"Of all national assets, archives are the most precious:
they are the gift of one generation to another,
and the extent of our care of them marks the
extent of our civilization." Arthur Doughty.

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San Juan Islands, Washington State, United States
A society formed in 2009 for the purpose of collecting, preserving, celebrating, and disseminating the maritime history of the San Juan Islands and northern Puget Sound area. Check this log for tales from out-of-print publications as well as from members and friends. There are circa 500, often long entries, on a broad range of maritime topics; there are search aids at the bottom of the log. Please ask for permission to use any photo posted on this site. Thank you.

02 September 2013

❖ MUSEUM SHIP, THE FALLS OF CLYDE ❖

Porcelain plate depicting the FALLS OF CLYDE
New accession donated to S. P. H. S. by Islander Skip Bold.
Artwork by Mark Myers.

Text from the reverse of artwork:"Only a few dozen four-masted full-rigged ships such as FALLS OF CLYDE were ever launched. Those aristocrats of the sea commanded respect and admiration at sea and in port. Captain Fred Klebingat, who served as chief mate in the CLYDE in 1916-1918, recalls meeting her at sea in 1910:
      'There was no need to hoist the ship's number; those on board her knew that we would never mistake the ship and that we knew as well as they did that there was no other vessel like the FALLS OF CLYDE. And so she sped on, her cotton canvas gleaming white in the morning sun. In another hour she was but a speak on the southwest horizon.'
      Built at Port Glasgow in 1878, the CLYDE, named after a series of falls on the River Clyde,  followed three sea careers. She was first an iron Indiaman, calling at such ports as Calcutta, Rangoon, and Karachi. In these years she also stopped in New Zealand, with such cargoes as 'plate and coloured cotton, counterpanes, clocks, and watches.' Twenty years later she became passenger ship of the Matson Line, making regular runs to Hawaii. Finally, as sailing ship oil tanker, she operated from Southern California to the Islands for the Associated Oil Co. In 1922 the CLYDE was cut down to a barge and towed to Alaska. There she served for 33 years as a floating oil and gasoline depot. In 1959 FALLS OF CLYDE was towed to Seattle and put up for sale.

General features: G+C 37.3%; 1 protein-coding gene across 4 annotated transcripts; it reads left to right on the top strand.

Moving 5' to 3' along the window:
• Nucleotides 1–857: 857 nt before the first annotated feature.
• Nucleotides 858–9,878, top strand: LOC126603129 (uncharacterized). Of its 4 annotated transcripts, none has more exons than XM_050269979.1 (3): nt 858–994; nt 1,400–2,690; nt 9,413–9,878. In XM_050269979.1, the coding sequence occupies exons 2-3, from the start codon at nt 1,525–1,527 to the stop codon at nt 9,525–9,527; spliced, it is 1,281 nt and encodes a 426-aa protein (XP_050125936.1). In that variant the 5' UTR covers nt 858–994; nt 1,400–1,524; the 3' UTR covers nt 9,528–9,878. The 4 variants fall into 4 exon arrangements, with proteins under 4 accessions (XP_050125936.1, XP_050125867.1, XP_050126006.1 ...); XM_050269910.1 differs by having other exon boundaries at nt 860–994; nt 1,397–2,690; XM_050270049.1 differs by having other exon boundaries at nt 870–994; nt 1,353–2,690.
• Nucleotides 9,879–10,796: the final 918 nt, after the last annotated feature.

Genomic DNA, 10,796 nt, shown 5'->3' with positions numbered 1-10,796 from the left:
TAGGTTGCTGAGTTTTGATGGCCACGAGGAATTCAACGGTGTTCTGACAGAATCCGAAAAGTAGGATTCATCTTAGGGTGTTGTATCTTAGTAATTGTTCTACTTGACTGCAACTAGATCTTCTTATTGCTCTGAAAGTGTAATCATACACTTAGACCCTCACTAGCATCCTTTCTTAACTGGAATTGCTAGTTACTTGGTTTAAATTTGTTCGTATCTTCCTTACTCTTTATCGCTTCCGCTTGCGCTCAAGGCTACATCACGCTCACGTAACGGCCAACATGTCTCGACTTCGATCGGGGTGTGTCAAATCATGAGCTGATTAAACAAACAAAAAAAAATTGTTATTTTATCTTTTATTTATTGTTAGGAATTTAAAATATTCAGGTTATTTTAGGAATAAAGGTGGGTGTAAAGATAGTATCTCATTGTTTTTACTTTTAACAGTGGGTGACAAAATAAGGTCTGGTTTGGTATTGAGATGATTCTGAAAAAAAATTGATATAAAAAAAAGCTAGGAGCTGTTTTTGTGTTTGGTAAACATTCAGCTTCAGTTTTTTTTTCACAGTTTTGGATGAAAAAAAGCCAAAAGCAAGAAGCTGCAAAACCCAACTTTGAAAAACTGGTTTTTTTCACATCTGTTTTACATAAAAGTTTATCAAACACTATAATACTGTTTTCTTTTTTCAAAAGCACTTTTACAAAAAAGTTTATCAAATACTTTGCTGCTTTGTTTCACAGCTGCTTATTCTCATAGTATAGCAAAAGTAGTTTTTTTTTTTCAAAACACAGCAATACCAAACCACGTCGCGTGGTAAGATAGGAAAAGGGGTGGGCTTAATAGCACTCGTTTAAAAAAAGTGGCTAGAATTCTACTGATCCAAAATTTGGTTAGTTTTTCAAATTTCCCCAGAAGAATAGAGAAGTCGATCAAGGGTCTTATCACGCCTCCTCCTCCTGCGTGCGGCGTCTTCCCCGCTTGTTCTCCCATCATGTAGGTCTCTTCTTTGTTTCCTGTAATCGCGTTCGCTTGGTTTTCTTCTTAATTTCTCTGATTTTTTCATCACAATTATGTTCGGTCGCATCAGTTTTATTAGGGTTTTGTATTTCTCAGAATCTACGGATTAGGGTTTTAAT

FALLS OF CLYDE
Former Sailing Ship, Arriving Seattle from Alaska.
23 January 1959, owner William W. Mitchell, Jr.
Original photo from the archives of the S. P. H. S.©

Ship lovers on the Pacific Coast and Hawaii rallied to save her from scrapping or scuttling, and citizens of the Hawaiian Islands raised $25,000 in five weeks time to buy the old ship. She was towed to Honolulu in October 1963 to begin a new career as a museum ship."

      The Seattle Times,1963: "The CLYDE was towed to Honolulu from Kennydale, on Lake Washington, Seattle. The only other sailing ship in the US still available for restoration at that time was the WAWONA, moored on Lake Union. Most of the other sailing ships which would have been naturals for restoration in Seattle were purchased by San Francisco. 
      Publicity was given the ship's impending fate, especially by Capt. A. F. Raynaud, Seattle marine surveyor, and one-time sailing-ship skipper was credited with renewing the interest of Hawaii residents in the vessel.
      The interest was not hard to arouse. The ship, originally under the British flag, was put under the Hawaiian flag by Capt. William Matson in 1898 and sailed as a Hawaiian ship until Hawaii became a US territory."
      This post honors the new accession, a porcelain plate of the four-master, donated by Skip Bold who inherited it from an uncle. Also, thanks go to Capt. Jack Russell of Sternwheeler Charters of Seattle for several news clippings about the history of the FALLS OF CLYDE.

More history of the life of this ship can be seen  here 


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